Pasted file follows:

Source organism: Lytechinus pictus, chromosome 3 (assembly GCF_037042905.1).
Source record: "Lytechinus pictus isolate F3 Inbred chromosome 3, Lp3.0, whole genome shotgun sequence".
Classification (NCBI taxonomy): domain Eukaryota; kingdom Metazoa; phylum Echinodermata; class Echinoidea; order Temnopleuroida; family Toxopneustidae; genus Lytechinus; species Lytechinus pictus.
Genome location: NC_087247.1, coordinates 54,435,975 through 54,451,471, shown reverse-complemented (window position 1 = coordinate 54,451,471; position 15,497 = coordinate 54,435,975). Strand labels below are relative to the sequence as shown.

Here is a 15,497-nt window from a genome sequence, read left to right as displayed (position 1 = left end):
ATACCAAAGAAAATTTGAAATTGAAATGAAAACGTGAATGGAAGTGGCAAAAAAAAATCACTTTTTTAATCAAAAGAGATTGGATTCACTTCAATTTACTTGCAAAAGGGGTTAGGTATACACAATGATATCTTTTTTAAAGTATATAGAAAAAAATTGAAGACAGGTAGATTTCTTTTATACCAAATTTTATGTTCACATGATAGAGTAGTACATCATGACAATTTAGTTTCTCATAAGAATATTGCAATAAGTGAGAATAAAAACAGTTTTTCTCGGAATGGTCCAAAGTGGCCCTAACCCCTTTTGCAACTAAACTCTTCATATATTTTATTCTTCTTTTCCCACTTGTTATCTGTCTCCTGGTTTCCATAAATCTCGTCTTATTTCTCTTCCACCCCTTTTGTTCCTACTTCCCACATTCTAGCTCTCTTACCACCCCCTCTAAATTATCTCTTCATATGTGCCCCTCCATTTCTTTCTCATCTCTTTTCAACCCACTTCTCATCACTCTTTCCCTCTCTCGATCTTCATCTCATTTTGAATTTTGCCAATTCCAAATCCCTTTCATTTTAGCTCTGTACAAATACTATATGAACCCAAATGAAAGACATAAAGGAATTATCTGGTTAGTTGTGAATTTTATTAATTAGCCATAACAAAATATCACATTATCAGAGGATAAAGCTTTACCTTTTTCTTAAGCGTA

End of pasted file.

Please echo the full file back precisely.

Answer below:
Source organism: Lytechinus pictus, chromosome 3 (assembly GCF_037042905.1).
Source record: "Lytechinus pictus isolate F3 Inbred chromosome 3, Lp3.0, whole genome shotgun sequence".
Classification (NCBI taxonomy): domain Eukaryota; kingdom Metazoa; phylum Echinodermata; class Echinoidea; order Temnopleuroida; family Toxopneustidae; genus Lytechinus; species Lytechinus pictus.
Genome location: NC_087247.1, coordinates 54,435,975 through 54,451,471, shown reverse-complemented (window position 1 = coordinate 54,451,471; position 15,497 = coordinate 54,435,975). Strand labels below are relative to the sequence as shown.

Here is a 15,497-nt window from a genome sequence, read left to right as displayed (position 1 = left end):
ATACCAAAGAAAATTTGAAATTGAAATGAAAACGTGAATGGAAGTGGCAAAAAAAAATCACTTTTTTAATCAAAAGAGATTGGATTCACTTCAATTTACTTGCAAAAGGGGTTAGGTATACACAATGATATCTTTTTTAAAGTATATAGAAAAAAATTGAAGACAGGTAGATTTCTTTTATACCAAATTTTATGTTCACATGATAGAGTAGTACATCATGACAATTTAGTTTCTCATAAGAATATTGCAATAAGTGAGAATAAAAACAGTTTTTCTCGGAATGGTCCAAAGTGGCCCTAACCCCTTTTGCAACTAAACTCTTCATATATTTTATTCTTCTTTTCCCACTTGTTATCTGTCTCCTGGTTTCCATAAATCTCGTCTTATTTCTCTTCCACCCCTTTTGTTCCTACTTCCCACATTCTAGCTCTCTTACCACCCCCTCTAAATTATCTCTTCATATGTGCCCCTCCATTTCTTTCTCATCTCTTTTCAACCCACTTCTCATCACTCTTTCCCTCTCTCGATCTTCATCTCATTTTGAATTTTGCCAATTCCAAATCCCTTTCATTTTAGCTCTGTACAAATACTATATGAACCCAAATGAAAGACATAAAGGAATTATCTGGTTAGTTGTGAATTTTATTAATTAGCCATAACAAAATATCACATTATCAGAGGATAAAGCTTTACCTTTTTCTTAAGCGTA